“Gritting” Through Your Imposter Syndrome

The lack of women-led or owned law firms both in the U.S. and globally is a well-recognized problem. According to McKinsey & Company’s inaugural Women in Law Firms study, only 19 percent of equity partners are women, and women are 29 percent less likely to reach the first level of partnership than men.

Another survey conducted by the American Bar Association (ABA) and ALM Intelligence shows a more frustrating side to the issue: while women and men have the same overall satisfaction with the actual practice of law, women attorneys report a host of ongoing challenges, including unwanted sexual advances, a lack of business development opportunities, being overlooked or denied advancement or promotional opportunities, denial of salary increases and bonuses, and more.

At the same time, many women attorneys have discussed suffering from imposter syndrome: a troubling trend where professionals experience self-doubt in the face of challenges or setbacks, plagued that they may be “exposed as a fraud,” unworthy of accomplishments and roles. Often these attorneys find themselves unable to engage in “authentic, detached self-assessment.” And while both men and women suffer from imposter syndrome, women and people of color tend to experience it at a much higher rate.

To confront these issues, the ABA has developed a program to help women rely on their own strength to overcome setbacks in their careers called the Grit Project. The goal of the program is to teach women how to adopt a new mindset.  As Maureen Mulligan, Peabody & Arnold partner and co-chair of the ABA’s Grit Project explains, the program upholds the idea that “grit can be learned and is a valuable tool for [women] taking ownership of their own careers.”

Recently, I attended a diversity event in the New York office of Hunton Andrews Kurth (Hunton AK) adapted from the ABA program to teach women in the firm these concepts.

The ABA modelled the program after research from Carol Dweck, Angela Duckworth, and Dr. Milana Hogan on how a “growth,” rather than “fixed,” mindset correlates to career success. As Hunton AK partner Cassandra Collins explained, with a fixed mindset, the individual believes that they are either born with intelligence and talent or not, and there’s very little one does to change that. However, a growth mindset means that the individual believes they are born to learn, and that the brain is a muscle that gets smarter the more it is used.

“A growth mindset leads to a love of learning and a resilience in difficult situations, where you are willing to dig in and put in the effort to overcome whatever obstacle you see in your path,” said Collins. She also referred to Dr. Hogan’s research of grit among women in law firms. Her conclusion was that when faced with a challenging situation, the most successful women in law firms look at issues with a growth mindset, trying to figure out what they need to learn and change to reach their goals. To that end, studies have shown that the more women learn from, rather than internalize setbacks, the more doing so becomes less effort and more of a regular and easier behavior.

Among the Hunton AK associates at the event, one of the most powerful parts was hearing the partners’ stories about how they approached difficult situations or setbacks in their careers. The stories ranged from being passed over for key assignments and promotions, to realizing the woman didn’t want to become partner in their chosen practice group. Several of the partners noted how helpful it is to have mentors in another practice group or outside of your partner mentor to provide perspective or guidance.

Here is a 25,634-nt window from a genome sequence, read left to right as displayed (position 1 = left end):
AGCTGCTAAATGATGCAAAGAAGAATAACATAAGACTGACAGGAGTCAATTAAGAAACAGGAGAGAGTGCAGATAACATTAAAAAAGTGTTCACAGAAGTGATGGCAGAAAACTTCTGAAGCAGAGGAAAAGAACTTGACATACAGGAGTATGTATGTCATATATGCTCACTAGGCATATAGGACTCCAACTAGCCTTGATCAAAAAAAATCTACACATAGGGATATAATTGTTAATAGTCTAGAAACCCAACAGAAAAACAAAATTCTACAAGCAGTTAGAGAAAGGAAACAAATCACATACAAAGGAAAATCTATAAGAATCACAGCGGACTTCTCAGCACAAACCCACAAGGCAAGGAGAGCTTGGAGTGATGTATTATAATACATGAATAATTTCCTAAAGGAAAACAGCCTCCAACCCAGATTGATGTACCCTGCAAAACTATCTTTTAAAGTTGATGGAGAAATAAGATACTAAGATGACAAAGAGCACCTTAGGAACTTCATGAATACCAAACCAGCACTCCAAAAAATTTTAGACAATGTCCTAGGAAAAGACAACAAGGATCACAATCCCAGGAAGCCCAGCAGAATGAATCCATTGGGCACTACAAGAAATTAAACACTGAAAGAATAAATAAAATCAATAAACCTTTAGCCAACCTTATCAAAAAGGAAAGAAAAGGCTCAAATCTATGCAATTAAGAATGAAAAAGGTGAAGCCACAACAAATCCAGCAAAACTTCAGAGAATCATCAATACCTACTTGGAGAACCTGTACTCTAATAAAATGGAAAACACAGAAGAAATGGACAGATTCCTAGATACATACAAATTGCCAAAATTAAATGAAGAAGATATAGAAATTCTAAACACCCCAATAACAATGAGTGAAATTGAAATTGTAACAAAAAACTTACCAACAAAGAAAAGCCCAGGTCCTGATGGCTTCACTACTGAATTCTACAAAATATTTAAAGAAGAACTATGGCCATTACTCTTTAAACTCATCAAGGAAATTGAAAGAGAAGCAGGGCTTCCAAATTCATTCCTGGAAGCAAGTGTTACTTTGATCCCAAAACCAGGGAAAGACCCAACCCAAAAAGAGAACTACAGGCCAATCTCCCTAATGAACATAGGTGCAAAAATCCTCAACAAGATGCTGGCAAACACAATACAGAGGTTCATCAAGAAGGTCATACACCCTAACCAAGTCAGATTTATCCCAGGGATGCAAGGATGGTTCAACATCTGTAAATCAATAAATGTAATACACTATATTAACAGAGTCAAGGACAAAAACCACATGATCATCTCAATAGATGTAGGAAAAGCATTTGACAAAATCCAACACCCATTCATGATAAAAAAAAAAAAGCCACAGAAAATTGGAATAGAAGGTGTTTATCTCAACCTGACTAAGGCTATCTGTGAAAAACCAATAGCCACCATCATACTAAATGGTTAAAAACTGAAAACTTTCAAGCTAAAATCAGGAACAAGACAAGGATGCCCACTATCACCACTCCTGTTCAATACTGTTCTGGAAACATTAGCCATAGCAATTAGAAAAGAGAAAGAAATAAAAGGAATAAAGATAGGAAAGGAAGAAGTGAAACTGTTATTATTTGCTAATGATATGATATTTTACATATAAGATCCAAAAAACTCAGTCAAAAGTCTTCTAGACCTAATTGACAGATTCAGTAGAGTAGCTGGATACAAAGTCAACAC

Kim MacLeod, a partner with Hunton AK, noted that women can build a relationship of trust with another partner or senior associate so that when these situations happen, “you have people who can offer perspective and help aim you in the right direction.”

The partners urged everyone in attendance to believe in their own instincts and understand that they each the most information about the opportunities that have been presented.

“You need that type of self-confidence, where you know what your mission is, what your goal is, and stick to it,” Collins said. “Don’t let somebody get you off your game, and stand your ground when the time comes.” She explained that surviving these moments is easier when you don’t have to “figure it all out alone” and urged women to focus on their grit to persevere.

The group also examined how women deal with difficult situations, such as being undermined or harassed by a male partner during a deposition, getting buried in conflicting assignments as an associate, or getting passed over for assignments. During small group discussions about ABA videos depicting each scenario, the women discussed how there’s not one way to handle every situation: some women noted how they immediately confronted opposing counsel who talked down to them, while others noted how they said nothing but logged instances of negative behavior to create a record for subsequent sanctions or to solicit information needed to establish key positions for a client’s case.

As more firms like Hunton AK look to grow and develop talent, it is clear these grit sessions provide a powerful way for women to develop connections and relationships outside of their own offices and practice groups.

This post was written by Sameena Kluck, strategic account executive with Thomson Reuters.

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Alex Cook

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